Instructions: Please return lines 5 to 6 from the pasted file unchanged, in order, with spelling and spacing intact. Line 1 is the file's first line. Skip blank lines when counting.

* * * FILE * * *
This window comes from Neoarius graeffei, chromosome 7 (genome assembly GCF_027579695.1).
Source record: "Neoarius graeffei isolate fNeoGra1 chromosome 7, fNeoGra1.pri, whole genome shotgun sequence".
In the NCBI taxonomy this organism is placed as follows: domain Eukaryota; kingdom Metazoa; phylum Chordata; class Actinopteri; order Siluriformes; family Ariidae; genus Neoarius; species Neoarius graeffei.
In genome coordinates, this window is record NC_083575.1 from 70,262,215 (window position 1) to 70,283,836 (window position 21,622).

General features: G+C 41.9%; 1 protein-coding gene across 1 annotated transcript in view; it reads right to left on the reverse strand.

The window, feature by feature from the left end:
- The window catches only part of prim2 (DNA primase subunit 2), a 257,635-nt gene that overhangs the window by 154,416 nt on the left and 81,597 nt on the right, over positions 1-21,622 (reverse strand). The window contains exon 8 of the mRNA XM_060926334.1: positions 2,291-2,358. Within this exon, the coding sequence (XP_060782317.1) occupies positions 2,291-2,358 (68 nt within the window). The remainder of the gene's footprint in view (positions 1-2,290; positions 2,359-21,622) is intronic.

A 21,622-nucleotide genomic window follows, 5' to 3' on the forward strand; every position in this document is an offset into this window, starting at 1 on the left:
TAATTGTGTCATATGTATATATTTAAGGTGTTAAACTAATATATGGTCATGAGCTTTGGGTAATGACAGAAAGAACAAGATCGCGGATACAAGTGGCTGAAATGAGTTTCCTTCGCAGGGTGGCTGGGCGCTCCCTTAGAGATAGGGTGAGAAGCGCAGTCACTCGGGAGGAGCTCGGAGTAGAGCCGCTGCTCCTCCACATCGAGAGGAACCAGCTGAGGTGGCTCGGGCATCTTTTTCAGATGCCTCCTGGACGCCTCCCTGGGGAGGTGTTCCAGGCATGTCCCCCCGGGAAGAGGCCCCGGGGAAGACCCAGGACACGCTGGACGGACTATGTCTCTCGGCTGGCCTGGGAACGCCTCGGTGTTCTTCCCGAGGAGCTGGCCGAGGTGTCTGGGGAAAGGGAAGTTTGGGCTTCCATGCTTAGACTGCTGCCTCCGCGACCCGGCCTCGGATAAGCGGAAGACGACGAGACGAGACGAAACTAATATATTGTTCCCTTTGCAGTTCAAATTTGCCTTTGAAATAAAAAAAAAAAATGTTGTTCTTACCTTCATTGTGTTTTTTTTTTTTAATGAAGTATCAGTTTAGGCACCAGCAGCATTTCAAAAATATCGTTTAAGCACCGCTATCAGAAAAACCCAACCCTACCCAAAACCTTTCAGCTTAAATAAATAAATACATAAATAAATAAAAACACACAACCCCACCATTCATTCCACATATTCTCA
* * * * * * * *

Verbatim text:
General features: G+C 41.9%; 1 protein-coding gene across 1 annotated transcript in view; it reads right to left on the reverse strand.

The window, feature by feature from the left end: